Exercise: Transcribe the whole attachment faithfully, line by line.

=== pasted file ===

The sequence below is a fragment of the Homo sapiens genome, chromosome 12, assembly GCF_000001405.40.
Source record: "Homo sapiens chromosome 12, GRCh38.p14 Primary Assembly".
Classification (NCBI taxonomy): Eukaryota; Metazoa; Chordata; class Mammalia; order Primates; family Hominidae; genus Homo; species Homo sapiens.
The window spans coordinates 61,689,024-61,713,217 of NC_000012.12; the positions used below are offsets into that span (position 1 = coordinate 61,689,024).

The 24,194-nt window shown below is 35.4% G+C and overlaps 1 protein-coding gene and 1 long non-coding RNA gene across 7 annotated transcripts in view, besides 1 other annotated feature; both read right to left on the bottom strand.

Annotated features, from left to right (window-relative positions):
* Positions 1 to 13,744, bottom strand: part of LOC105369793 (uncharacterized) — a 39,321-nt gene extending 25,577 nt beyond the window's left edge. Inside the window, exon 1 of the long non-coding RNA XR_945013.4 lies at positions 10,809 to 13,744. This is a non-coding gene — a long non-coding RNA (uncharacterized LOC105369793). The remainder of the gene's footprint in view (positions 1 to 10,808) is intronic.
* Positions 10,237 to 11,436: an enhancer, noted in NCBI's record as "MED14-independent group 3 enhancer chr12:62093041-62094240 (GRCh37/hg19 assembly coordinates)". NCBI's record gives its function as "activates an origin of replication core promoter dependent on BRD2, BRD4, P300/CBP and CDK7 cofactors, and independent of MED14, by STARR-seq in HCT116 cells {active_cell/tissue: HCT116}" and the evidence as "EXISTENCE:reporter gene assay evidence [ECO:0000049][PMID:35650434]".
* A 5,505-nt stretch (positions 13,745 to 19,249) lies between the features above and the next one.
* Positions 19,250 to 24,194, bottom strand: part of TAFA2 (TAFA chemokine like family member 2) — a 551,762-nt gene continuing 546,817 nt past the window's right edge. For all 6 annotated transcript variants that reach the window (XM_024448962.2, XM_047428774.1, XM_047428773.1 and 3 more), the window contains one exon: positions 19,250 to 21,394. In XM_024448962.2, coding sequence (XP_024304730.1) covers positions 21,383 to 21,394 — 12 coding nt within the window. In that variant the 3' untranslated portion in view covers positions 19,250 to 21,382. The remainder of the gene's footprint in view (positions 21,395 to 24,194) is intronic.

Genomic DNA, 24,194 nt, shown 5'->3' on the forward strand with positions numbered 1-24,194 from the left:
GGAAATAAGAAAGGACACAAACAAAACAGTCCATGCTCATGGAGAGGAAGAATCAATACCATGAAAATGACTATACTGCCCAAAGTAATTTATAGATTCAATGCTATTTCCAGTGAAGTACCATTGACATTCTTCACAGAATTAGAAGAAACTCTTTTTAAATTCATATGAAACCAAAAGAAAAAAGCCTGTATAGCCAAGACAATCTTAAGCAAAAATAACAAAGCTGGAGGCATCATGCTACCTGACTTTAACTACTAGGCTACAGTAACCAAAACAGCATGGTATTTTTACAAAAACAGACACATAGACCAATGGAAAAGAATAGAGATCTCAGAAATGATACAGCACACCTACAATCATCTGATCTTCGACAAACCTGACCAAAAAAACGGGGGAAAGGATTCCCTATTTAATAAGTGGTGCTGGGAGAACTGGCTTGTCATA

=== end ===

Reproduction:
The sequence below is a fragment of the Homo sapiens genome, chromosome 12, assembly GCF_000001405.40.
Source record: "Homo sapiens chromosome 12, GRCh38.p14 Primary Assembly".
Classification (NCBI taxonomy): Eukaryota; Metazoa; Chordata; class Mammalia; order Primates; family Hominidae; genus Homo; species Homo sapiens.
The window spans coordinates 61,689,024-61,713,217 of NC_000012.12; the positions used below are offsets into that span (position 1 = coordinate 61,689,024).

The 24,194-nt window shown below is 35.4% G+C and overlaps 1 protein-coding gene and 1 long non-coding RNA gene across 7 annotated transcripts in view, besides 1 other annotated feature; both read right to left on the bottom strand.

Annotated features, from left to right (window-relative positions):
* Positions 1 to 13,744, bottom strand: part of LOC105369793 (uncharacterized) — a 39,321-nt gene extending 25,577 nt beyond the window's left edge. Inside the window, exon 1 of the long non-coding RNA XR_945013.4 lies at positions 10,809 to 13,744. This is a non-coding gene — a long non-coding RNA (uncharacterized LOC105369793). The remainder of the gene's footprint in view (positions 1 to 10,808) is intronic.
* Positions 10,237 to 11,436: an enhancer, noted in NCBI's record as "MED14-independent group 3 enhancer chr12:62093041-62094240 (GRCh37/hg19 assembly coordinates)". NCBI's record gives its function as "activates an origin of replication core promoter dependent on BRD2, BRD4, P300/CBP and CDK7 cofactors, and independent of MED14, by STARR-seq in HCT116 cells {active_cell/tissue: HCT116}" and the evidence as "EXISTENCE:reporter gene assay evidence [ECO:0000049][PMID:35650434]".
* A 5,505-nt stretch (positions 13,745 to 19,249) lies between the features above and the next one.
* Positions 19,250 to 24,194, bottom strand: part of TAFA2 (TAFA chemokine like family member 2) — a 551,762-nt gene continuing 546,817 nt past the window's right edge. For all 6 annotated transcript variants that reach the window (XM_024448962.2, XM_047428774.1, XM_047428773.1 and 3 more), the window contains one exon: positions 19,250 to 21,394. In XM_024448962.2, coding sequence (XP_024304730.1) covers positions 21,383 to 21,394 — 12 coding nt within the window. In that variant the 3' untranslated portion in view covers positions 19,250 to 21,382. The remainder of the gene's footprint in view (positions 21,395 to 24,194) is intronic.

Genomic DNA, 24,194 nt, shown 5'->3' on the forward strand with positions numbered 1-24,194 from the left:
GGAAATAAGAAAGGACACAAACAAAACAGTCCATGCTCATGGAGAGGAAGAATCAATACCATGAAAATGACTATACTGCCCAAAGTAATTTATAGATTCAATGCTATTTCCAGTGAAGTACCATTGACATTCTTCACAGAATTAGAAGAAACTCTTTTTAAATTCATATGAAACCAAAAGAAAAAAGCCTGTATAGCCAAGACAATCTTAAGCAAAAATAACAAAGCTGGAGGCATCATGCTACCTGACTTTAACTACTAGGCTACAGTAACCAAAACAGCATGGTATTTTTACAAAAACAGACACATAGACCAATGGAAAAGAATAGAGATCTCAGAAATGATACAGCACACCTACAATCATCTGATCTTCGACAAACCTGACCAAAAAAACGGGGGAAAGGATTCCCTATTTAATAAGTGGTGCTGGGAGAACTGGCTTGTCATA